Relying on the cloud provider to take care of hardware allocation, the management of virtual machines and containers, and tasks like multithreading makes serverless architectures more affordable and efficient. In a serverless environment, event-driven flexibility allows for dynamic scaling. Meanwhile, a runtime-based, pay-as-you-go model helps the cost-efficient use of resources. Approaches like Functions-as-a-Service (FaaS) and Backend-as-a-Service (BaaS) enable developers to optimize infrastructure costs, ensure dynamic scalability, and increase efficiency in delivering new applications.
5. Progressive Web Applications (PWA)
On mobile devices, native apps are used to deliver an optimal user experience. But developing these for both Android and iOS is a costly and labor-intensive process – and the user needs to search and install these from the respective marketplace of these OSs.
That’s where PWAs come in: Progressive Web Apps can deliver a reliable, app-like experience in a browser, regardless of what device is used. PWAs offer the best of both worlds (e.g. web and platform-specific apps): they are easy to deploy yet can be installed and, thanks to service workers, they can also work offline. PWAs can be run on all platforms, can be developed faster and at a reduced cost level compared to native apps, and let the developer store all contents at a single central location.
Let’s get this clear: introduced by Google in 2015, PWAs are not new. Yet they are seeing fast growth: in 2020, the number of origins with PWA have grown 170%, with the use of service workers increasing by 38%. Apple seems to be keeping the technology on the back burner as some kind of protection against antitrust concerns. But they have been upgrading the PWA platform, and with cloud gaming taking advantage of the technology, it certainly looks like Progressive Web Apps might finally take off in 2023.
6. Fully remote development environments
During the pandemic, going remote has become mainstream across all areas of business. With the prominence of cloud-hosted services, the tech sector was already well-prepared for going remote even before Covid-19. Moving development workspaces and IDEs to the cloud has a number of key benefits, including:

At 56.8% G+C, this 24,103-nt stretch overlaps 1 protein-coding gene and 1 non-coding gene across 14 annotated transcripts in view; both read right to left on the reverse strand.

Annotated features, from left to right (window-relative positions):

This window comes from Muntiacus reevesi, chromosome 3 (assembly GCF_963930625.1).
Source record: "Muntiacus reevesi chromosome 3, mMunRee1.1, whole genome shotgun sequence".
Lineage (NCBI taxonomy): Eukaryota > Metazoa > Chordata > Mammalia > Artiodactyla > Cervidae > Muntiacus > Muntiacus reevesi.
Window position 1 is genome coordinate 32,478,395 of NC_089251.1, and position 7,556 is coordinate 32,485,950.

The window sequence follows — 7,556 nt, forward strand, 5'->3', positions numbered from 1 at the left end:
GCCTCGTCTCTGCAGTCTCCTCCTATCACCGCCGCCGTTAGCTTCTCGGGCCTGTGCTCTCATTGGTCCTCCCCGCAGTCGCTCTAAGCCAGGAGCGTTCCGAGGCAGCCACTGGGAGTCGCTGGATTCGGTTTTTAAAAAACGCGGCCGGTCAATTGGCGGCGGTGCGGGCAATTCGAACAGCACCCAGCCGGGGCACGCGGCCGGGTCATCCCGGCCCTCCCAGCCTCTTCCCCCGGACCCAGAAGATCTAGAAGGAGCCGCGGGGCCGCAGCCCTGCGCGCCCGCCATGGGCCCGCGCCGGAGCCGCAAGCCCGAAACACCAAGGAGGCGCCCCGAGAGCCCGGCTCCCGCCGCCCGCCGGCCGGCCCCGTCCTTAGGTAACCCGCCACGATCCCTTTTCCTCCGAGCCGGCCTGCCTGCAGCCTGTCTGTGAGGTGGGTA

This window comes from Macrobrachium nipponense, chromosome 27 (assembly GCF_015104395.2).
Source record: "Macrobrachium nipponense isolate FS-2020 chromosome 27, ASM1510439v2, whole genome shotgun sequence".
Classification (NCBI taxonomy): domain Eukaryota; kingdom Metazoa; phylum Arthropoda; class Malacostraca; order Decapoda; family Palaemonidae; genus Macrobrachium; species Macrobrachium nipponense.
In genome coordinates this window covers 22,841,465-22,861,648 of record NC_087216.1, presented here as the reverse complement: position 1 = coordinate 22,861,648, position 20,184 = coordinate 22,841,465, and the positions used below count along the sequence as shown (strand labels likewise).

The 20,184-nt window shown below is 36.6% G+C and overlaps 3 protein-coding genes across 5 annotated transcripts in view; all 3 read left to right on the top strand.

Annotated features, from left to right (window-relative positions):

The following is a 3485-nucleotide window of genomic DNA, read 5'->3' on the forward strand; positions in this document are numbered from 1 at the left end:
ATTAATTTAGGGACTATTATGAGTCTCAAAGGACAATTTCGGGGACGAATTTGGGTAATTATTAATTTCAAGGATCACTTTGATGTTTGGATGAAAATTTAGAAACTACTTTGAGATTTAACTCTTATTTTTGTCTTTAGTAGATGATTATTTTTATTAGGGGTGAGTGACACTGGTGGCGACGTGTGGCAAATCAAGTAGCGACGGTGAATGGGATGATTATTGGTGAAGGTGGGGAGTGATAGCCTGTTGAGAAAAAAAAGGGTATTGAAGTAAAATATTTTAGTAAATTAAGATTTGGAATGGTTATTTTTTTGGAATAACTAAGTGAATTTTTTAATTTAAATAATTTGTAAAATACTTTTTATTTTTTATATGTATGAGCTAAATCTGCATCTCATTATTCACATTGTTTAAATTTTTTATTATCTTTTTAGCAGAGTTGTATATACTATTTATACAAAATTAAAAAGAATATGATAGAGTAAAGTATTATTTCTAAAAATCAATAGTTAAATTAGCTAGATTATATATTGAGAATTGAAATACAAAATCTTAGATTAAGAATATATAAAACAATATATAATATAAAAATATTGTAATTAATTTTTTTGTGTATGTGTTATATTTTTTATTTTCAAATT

- Provisioning: Reproducing and creating a development environment cannot be made easier. With one click, a new and perfectly reproducible environment can be created.
- Scalability: Remote clusters mean you are not limited by physical infrastructure when scaling.
- Flexibility: Computation-intensive tasks (like compile, assembly, and testing) are moved to the cloud, enabling developers to use any device and thus reducing hardware costs. In addition, environmental consistency is maintained.
- Security: With a cloud-based IDE, your code doesn’t have to leave the cloud infrastructure, making it easier to ensure and continuously monitor security.
- Support: Using a remote environment, troubleshooting can also happen remotely.
With the 2021 launch of services like GitHub Codespaces (Microsoft) and AWS Cloud9 (Amazon), remote development environments have become very easily accessible and have every chance of becoming a mainstream choice for software teams around the world.
7. Shift-left testing and DevSecOps
Meanwhile, the DevSecOps approach is gaining momentum with a 33% growth in 2021, shifting the focus to the automatic prevention of issues rather than their automatic detection ex-post. With cybersecurity becoming a top concern, DevSecOps and related concepts are likely to play a big role in integrating the security aspect in the development of software early on.
In short, the overarching trend in software development in 2023 is growing efficiency. Each of these trends supports the speedy delivery of high-quality applications, with both software and its development being more universally accessible – while software quality and cybersecurity stay a top priority.
At Symflower, our mission is to revolutionize software development and software testing as we know it. To make it easier for developers to shift left, we created auto-generated unit tests for Java and Go that save your precious coding time. Try Symflower to start reaping those efficiency gains: https://get.symflower.com/. To stay updated on future content from us, sign up to our newsletter!